Note: Where available, the PDF/Word icon below is provided to view the complete and fully formatted document
Competition and Consumer Amendment (Continuing ACCC Monitoring of Domestic Airline Competition) Bill 2023

Bill home page  


Download WordDownload Word


Download PDFDownload PDF

 

 

 

 

2022-2023

 

 

 

 

 

THE PARLIAMENT OF THE COMMONWEALTH OF AUSTRALIA

 

 

 

 

 

SENATE

 

 

 

 

 

Competition and Consumer Amendment

(Continuing ACCC Monitoring of Domestic Airline Competition)

Bill 2023

 

 

 

 

 

 

 

EXPLANATORY MEMORANDUM

 

 

 

 

 

 

 

 

(Circulated by authority of Senators Dean Smith and McKenzie)



COMPETITION AND CONSUMER AMENDMENT (CONTINUING ACCC MONITORING OF DOMESTIC AIRLINE COMPETITION) BILL 2023

 

OUTLINE

 

This Bill amends the Competition and Consumer Act 2010 to direct the Australian Competition and Consumer Commission (ACCC) to continue its monitoring program of prices, costs and profits relating to the supply of domestic air passenger transport services.

 

Domestic Airlines Competition Background



The final ACCC Airline Competition in Australia Report from June 2023 identified ongoing issues connected to insufficient competition within Australia’s domestic airline industry, a problem that has persisted for many years. The lack of competition has led to higher airfares and a decline in service quality.

 

According to the report, while the emergence of smaller carriers has opened possibilities for increased competition in the domestic airline sector, these airlines would need significant growth to genuinely challenge the dominance of Australia’s largest two carriers.



Over the past twenty years, 90% or more of domestic passengers have opted to fly with Australia’s two largest carriers. As of April 2023, these two airline conglomerates accounted for 94% of all domestic passengers.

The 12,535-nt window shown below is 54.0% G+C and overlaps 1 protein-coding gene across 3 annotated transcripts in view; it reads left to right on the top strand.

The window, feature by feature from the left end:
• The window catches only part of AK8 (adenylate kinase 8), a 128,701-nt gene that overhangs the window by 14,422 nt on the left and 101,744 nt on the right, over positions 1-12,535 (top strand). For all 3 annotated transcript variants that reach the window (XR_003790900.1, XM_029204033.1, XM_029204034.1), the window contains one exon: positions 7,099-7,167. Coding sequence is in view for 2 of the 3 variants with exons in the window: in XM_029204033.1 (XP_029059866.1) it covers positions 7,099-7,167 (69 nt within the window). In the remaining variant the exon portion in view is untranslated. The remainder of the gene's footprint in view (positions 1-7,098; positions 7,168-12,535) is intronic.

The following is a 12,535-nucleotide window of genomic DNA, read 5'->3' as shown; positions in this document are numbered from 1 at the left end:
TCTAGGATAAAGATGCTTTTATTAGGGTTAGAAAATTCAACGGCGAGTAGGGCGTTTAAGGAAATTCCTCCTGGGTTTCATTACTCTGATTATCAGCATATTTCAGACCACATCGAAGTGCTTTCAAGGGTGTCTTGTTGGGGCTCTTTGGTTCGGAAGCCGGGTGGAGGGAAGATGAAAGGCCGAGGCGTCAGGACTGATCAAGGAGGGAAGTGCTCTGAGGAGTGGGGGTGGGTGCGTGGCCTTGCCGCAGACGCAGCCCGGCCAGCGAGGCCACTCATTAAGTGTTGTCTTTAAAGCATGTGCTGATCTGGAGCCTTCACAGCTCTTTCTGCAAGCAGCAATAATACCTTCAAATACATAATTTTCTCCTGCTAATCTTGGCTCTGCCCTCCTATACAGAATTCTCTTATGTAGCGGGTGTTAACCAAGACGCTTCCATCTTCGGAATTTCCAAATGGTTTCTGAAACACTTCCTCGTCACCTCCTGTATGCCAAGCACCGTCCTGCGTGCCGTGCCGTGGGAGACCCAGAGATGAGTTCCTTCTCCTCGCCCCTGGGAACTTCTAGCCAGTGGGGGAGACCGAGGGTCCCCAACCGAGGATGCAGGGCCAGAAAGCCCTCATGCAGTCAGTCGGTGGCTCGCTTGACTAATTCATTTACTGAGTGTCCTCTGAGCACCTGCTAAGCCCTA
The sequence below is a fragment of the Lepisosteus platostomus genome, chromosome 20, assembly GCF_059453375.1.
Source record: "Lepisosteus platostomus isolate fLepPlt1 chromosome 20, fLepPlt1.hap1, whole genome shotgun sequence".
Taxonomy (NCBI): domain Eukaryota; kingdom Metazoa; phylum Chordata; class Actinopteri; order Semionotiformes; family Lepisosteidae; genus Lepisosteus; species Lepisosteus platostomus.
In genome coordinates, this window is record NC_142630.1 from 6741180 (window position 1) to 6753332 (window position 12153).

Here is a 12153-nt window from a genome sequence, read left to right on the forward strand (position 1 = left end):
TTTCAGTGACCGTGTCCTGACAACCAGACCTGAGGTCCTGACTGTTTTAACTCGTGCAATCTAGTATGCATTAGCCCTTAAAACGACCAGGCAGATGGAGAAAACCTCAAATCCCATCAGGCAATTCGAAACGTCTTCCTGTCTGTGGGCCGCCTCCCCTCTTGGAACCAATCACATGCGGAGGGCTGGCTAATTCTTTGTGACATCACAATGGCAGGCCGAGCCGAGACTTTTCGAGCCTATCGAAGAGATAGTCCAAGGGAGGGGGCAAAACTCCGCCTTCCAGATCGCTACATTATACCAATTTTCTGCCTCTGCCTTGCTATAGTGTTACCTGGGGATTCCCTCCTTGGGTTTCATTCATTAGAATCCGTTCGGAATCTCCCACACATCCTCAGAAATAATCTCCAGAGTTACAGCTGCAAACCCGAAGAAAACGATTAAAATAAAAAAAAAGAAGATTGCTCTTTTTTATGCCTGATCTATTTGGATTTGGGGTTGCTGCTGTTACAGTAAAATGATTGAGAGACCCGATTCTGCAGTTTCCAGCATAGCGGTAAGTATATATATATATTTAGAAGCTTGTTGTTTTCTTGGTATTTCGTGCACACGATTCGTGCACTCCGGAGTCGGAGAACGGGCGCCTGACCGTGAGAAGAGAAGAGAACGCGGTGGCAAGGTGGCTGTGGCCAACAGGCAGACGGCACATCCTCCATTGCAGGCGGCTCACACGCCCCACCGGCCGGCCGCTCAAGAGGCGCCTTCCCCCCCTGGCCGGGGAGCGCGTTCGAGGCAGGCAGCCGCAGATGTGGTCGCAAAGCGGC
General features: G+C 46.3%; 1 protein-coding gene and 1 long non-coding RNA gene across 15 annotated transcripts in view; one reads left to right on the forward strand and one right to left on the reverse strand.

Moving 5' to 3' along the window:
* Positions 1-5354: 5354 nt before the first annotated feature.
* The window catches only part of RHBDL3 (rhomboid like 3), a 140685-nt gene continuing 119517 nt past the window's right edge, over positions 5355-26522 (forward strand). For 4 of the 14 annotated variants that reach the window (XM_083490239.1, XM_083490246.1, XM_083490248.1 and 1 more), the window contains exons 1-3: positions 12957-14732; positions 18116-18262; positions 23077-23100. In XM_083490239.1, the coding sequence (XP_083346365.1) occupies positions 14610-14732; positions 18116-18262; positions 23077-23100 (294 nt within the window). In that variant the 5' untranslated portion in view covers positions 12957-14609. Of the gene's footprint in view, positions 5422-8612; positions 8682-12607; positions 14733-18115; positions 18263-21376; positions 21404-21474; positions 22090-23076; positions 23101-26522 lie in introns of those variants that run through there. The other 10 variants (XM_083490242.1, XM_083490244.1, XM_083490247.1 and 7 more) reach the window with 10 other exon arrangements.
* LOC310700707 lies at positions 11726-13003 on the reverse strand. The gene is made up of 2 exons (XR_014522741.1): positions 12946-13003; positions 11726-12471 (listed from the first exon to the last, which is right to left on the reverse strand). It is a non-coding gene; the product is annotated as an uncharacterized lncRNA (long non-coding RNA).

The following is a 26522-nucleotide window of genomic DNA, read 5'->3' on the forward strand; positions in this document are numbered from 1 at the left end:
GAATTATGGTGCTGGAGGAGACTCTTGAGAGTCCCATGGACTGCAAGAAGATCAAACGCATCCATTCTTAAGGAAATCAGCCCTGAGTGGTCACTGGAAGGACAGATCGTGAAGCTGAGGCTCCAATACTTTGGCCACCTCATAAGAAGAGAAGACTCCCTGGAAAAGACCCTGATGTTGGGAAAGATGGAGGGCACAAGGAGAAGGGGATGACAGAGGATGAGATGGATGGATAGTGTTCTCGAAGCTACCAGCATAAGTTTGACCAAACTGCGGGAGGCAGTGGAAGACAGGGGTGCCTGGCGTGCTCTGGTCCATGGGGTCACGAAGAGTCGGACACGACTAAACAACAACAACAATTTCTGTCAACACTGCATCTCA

Australian Competition and Consumer Commission (ACCC) Monitoring

 

On 19 June 2020, the Commonwealth Government directed the ACCC under subsections 95ZE(1) and 95ZH(1) of the Competition and Consumer Act 2010 to monitor prices, costs and profits relating to the supply of domestic air passenger transport services for 3 years.

 

The monitoring produced 12 reports and the program expired at the end of June 2023.

 

The ACCC’s previous monitoring assisted in providing important information relating to airline competition. This monitoring offered a level of oversight previously absent in the sector for the benefit of all Australian airline travelers. The reporting role and focus by the ACCC also allowed consumers to raise concerns about anti-competitive conduct in the sector.

 

This bill largely replicates the previous direction and also requires the ACCC to report on its monitoring at least once every quarter. The monitoring will take into consideration the need for commercial confidentiality. The ACCC must publish each report on their website and the Minister must cause the report to be tabled in Parliament.

 

 

 

 

 

 

 

 

NOTES ON CLAUSES

Clause 1: Short Title

1.           Clause 1 is a formal provision specifying the short title of the Bill, as enacted, is to be cited as the Competition and Consumer Amendment (Continuing ACCC Monitoring of Domestic Airline Competition) Act 2023 .

Clause 2: Commencement

2.           This clause provides the whole of the Bill, as enacted, commences on the day after this Act receives the Royal Assent.

Clause 3 - Schedules